May 30, 2019 — Canadians now have more information about home care and mental health and addictions services in their province or territory. We released 3 new indicators that show how Canada’s health systems are faring when it comes to how many Canadians
- Are hospitalized because of harm caused by substance use
- Seek frequent emergency room care for help with mental health and/or addictions
- Have their hospital stay extended because the right home care services and supports are not ready
These indicators are the first 3 of 12 chosen by the federal, provincial and territorial (FPT) health ministries, in consultation with Canadians, to measure access to mental health and addictions services and to home and community care.
Common Challenges, Shared Priorities: Measuring Access to Home and Community Care and to Mental Health and Addictions Services in Canada (PDF) is a companion report that tracks the progress on the overall indicator development plan for the Shared Health Priorities work. It also provides additional context for interpreting the 3 indicators.
CIHI is supporting the performance measurement commitments made by the health ministers in A Common Statement of Principles on Shared Health Priorities (PDF) External link, opens in new window. We are working closely with FPT governments to develop a set of common indicators focused on measuring pan-Canadian access to mental health and addictions services and to home and community care.
This first year of results provides a baseline against which to track improvements over time. It will take time for new investments and renewed focus to have an impact on indicator results.
The indicator results are available in the Your Health System: In Brief web tool at the provincial/territorial level.
CIHI moved forward with the development and public reporting of the indicators endorsed by the FPT health ministers to measure access to mental health and addictions services and to home and community care. Over the next 4 years, we will publicly report results for 3 new indicators each year, with the first public release in May 2019. The order in which we will report the indicators reflects jurisdictional readiness and data availability.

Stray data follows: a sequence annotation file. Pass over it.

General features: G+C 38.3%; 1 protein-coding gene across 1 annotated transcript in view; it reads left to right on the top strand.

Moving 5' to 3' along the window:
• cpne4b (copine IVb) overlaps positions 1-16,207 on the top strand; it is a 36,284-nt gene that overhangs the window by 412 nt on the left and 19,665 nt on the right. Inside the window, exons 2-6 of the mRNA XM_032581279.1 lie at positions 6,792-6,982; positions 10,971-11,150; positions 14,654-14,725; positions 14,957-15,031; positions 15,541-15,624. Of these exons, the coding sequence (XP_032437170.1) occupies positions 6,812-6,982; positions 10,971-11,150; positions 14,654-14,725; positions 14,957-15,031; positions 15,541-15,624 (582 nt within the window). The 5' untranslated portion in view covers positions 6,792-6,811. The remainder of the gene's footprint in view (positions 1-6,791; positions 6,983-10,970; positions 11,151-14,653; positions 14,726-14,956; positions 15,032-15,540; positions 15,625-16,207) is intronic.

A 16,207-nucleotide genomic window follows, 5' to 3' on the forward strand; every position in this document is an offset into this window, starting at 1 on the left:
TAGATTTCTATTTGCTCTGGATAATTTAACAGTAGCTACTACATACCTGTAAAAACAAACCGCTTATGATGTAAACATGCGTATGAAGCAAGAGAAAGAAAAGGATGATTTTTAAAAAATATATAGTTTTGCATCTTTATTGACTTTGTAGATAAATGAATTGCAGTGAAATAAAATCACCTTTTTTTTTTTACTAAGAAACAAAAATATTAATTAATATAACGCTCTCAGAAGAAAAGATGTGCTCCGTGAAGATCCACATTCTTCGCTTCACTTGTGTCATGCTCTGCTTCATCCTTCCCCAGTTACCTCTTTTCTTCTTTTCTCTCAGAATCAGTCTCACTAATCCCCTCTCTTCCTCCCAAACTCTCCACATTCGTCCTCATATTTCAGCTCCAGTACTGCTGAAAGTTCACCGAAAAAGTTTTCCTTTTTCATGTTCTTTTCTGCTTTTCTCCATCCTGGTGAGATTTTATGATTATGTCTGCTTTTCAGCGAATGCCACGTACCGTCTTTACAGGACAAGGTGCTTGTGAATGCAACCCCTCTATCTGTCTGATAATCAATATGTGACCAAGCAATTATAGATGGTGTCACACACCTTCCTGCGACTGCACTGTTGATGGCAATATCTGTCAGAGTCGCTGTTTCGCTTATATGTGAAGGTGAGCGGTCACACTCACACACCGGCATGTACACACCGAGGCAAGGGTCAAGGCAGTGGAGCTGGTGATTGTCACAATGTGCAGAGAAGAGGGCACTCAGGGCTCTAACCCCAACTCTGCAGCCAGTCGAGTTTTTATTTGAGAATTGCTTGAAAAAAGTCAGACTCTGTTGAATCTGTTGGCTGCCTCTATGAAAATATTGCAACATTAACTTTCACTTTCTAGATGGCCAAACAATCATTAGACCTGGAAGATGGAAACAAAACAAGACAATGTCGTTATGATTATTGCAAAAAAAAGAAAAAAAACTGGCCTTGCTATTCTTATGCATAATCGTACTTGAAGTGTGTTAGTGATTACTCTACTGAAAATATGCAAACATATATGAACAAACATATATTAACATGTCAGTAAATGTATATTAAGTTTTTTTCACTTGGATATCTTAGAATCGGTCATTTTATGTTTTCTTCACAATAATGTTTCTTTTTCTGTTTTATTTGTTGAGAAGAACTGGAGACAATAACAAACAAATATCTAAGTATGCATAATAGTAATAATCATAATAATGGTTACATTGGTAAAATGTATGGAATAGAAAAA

CIHI will continue to work with FPT governments to define the methodology for indicator calculation and to identify new data sources to enable comparable reporting. This is a 10-year commitment to public reporting. To provide the best indicators possible, it will be necessary to evolve the work over time as new data sources are established, new methods become available or public needs evolve.
In 2018, the Shared Health Priorities Advisory Council was established to provide strategic guidance on indicator development, to represent jurisdictional interests and to support public messaging and outreach.
The council consolidated the CIHI-FPT work groups from Phase 1 into a single body, with additional participation:
- Council members include representatives from provinces/territories, Health Canada, CIHI and Statistics Canada.
- Council observers include representatives from the ministère de la Santé et des Services sociaux du Québec, the Canadian Home Care Association, the Mental Health Commission of Canada and the Canadian Centre on Substance Use and Addiction.
All governments recognize the need to make home care more available and mental health care more accessible. In 2017, the FPT governments reached a 10-year agreement that will lead to an $11 billion federal investment. This investment will go toward improving access to mental health and addictions services and to home and community care. By endorsing A Common Statement of Principles on Shared Health Priorities (PDF) External link, opens in new window, FPT governments committed to working together to ensure that health care systems continue to respond to the evolving needs of Canadians.
CIHI was asked to work with the FPT governments to select and develop a set of pan-Canadian indicators that focus on measuring access to mental health and addictions services and to home and community care.
What do Canadians have to say about access to mental health and addictions services and to home and community care?
CIHI contracted Santis Health (in partnership with Nanos Research) to conduct public consultations to ensure that public priorities for access to mental health and addictions services and to home and community care were included in the indicator deliberations.
This research was independent of all other activities. It consisted of the following activities:
- 10 focus groups in 5 cities, with a total 80 participants
The purpose of the qualitative research was to explore participants’ understanding of access to mental health and addictions services and to home and community care.